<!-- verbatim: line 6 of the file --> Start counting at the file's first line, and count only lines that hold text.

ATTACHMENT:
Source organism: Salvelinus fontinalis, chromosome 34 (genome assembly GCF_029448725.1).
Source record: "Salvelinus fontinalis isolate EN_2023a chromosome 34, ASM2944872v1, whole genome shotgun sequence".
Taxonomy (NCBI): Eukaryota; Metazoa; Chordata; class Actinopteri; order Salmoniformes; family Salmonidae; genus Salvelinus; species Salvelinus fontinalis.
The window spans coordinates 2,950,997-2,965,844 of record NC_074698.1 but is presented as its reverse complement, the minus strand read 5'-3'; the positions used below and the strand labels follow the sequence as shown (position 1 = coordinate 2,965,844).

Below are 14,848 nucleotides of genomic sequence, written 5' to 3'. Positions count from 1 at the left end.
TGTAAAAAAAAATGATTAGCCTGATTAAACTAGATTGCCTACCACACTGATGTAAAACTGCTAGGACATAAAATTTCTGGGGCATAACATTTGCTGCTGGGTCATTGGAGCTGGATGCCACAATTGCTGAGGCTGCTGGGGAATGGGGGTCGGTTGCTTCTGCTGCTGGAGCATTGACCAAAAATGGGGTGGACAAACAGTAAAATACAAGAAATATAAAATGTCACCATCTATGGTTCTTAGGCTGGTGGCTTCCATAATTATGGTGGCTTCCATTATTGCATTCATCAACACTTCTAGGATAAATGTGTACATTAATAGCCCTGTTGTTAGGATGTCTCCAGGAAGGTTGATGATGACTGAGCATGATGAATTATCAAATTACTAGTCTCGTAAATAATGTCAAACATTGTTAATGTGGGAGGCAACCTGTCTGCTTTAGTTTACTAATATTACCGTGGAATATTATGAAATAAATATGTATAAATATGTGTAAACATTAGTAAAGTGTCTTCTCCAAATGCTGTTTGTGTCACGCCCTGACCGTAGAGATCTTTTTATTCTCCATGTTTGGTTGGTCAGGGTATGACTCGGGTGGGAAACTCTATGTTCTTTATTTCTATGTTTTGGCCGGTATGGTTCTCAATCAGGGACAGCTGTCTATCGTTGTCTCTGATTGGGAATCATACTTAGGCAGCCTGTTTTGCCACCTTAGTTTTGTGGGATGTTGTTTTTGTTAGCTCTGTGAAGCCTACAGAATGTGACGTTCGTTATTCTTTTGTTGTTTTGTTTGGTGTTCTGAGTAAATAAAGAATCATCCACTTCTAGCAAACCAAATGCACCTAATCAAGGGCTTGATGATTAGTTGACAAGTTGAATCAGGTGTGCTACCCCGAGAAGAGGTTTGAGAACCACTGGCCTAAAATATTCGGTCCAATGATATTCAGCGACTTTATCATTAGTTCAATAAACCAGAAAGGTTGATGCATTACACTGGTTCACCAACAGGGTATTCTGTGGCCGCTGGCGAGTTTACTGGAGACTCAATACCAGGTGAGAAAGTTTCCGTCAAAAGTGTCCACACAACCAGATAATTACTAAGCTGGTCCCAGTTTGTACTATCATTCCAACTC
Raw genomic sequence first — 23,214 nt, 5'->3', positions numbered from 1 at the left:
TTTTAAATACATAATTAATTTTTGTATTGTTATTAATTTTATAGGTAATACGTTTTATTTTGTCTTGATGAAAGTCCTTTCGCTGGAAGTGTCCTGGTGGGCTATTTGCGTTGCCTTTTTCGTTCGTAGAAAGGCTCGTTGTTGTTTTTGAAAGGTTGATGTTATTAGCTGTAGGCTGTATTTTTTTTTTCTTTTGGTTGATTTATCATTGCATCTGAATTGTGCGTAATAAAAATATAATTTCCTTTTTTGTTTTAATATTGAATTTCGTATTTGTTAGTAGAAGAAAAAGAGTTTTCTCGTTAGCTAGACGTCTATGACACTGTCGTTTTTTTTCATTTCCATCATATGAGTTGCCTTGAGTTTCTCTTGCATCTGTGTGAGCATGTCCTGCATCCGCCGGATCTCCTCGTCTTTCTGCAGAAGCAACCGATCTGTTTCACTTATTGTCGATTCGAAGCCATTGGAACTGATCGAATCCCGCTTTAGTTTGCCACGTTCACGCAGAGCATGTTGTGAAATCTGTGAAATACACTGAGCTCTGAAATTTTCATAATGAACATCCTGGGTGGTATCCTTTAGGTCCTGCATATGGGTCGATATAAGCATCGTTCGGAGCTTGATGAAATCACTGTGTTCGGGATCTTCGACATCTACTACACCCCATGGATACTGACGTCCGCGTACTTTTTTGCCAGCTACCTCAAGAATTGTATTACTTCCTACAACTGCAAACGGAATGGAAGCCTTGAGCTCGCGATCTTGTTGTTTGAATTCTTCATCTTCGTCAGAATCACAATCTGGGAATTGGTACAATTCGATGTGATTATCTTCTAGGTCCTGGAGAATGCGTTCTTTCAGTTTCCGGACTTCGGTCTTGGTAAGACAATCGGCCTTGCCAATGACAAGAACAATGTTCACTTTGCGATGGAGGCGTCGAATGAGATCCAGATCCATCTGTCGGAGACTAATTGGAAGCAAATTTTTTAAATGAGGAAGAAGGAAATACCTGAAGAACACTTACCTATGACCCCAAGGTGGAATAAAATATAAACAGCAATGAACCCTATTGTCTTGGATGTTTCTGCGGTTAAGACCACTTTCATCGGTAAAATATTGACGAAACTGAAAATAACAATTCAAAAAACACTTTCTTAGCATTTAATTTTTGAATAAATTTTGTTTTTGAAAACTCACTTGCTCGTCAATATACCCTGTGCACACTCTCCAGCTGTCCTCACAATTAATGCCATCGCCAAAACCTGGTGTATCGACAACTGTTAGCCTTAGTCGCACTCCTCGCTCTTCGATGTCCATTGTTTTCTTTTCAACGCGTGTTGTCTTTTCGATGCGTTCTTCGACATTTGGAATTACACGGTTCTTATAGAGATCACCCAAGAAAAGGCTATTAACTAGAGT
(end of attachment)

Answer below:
TGTAAAAAAAAATGATTAGCCTGATTAAACTAGATTGCCTACCACACTGATGTAAAACTGCTAGGACATAAAATTTCTGGGGCATAACATTTGCTGCTGGGTCATTGGAGCTGGATGCCACAATTGCTGAGGCTGCTGGGGAATGGGGGTCGGTTGCTTCTGCTGCTGGAGCATTGACCAAAAATGGGGTGGACAAACAGTAAAATACAAGAAATATAAAATGTCACCATCTATGGTTCTTAGGCTGGTGGCTTCCATAATTATGGTGGCTTCCATTATTGCATTCATCAACACTTCTAGGATAAATGTGTACATTAATAGCCCTGTTGTTAGGATGTCTCCAGGAAGGTTGATGATGACTGAGCATGATGAATTATCAAATTACTAGTCTCGTAAATAATGTCAAACATTGTTAATGTGGGAGGCAACCTGTCTGCTTTAGTTTACTAATATTACCGTGGAATATTATGAAATAAATATGTATAAATATGTGTAAACATTAGTAAAGTGTCTTCTCCAAATGCTGTTTGTGTCACGCCCTGACCGTAGAGATCTTTTTATTCTCCATGTTTGGTTGGTCAGGGTATGACTCGGGTGGGAAACTCTATGTTCTTTATTTCTATGTTTTGGCCGGTATGGTTCTCAATCAGGGACAGCTGTCTATCGTTGTCTCTGATTGGGAATCATACTTAGGCAGCCTGTTTTGCCACCTTAGTTTTGTGGGATGTTGTTTTTGTTAGCTCTGTGAAGCCTACAGAATGTGACGTTCGTTATTCTTTTGTTGTTTTGTTTGGTGTTCTGAGTAAATAAAGAATCATCCACTTCTAGCAAACCAAATGCACCTAATCAAGGGCTTGATGATTAGTTGACAAGTTGAATCAGGTGTGCTACCCCGAGAAGAGGTTTGAGAACCACTGGCCTAAAATATTCGGTCCAATGATATTCAGCGACTTTATCATTAGTTCAATAAACCAGAAAGGTTGATGCATTACACTGGTTCACCAACAGGGTATTCTGTGGCCGCTGGCGAGTTTACTGGAGACTCAATACCAGGTGAGAAAGTTTCCGTCAAAAGTGTCCACACAACCAGATAATTACTAAGCTGGTCCCAGTTTGTACTATCATTCCAACTC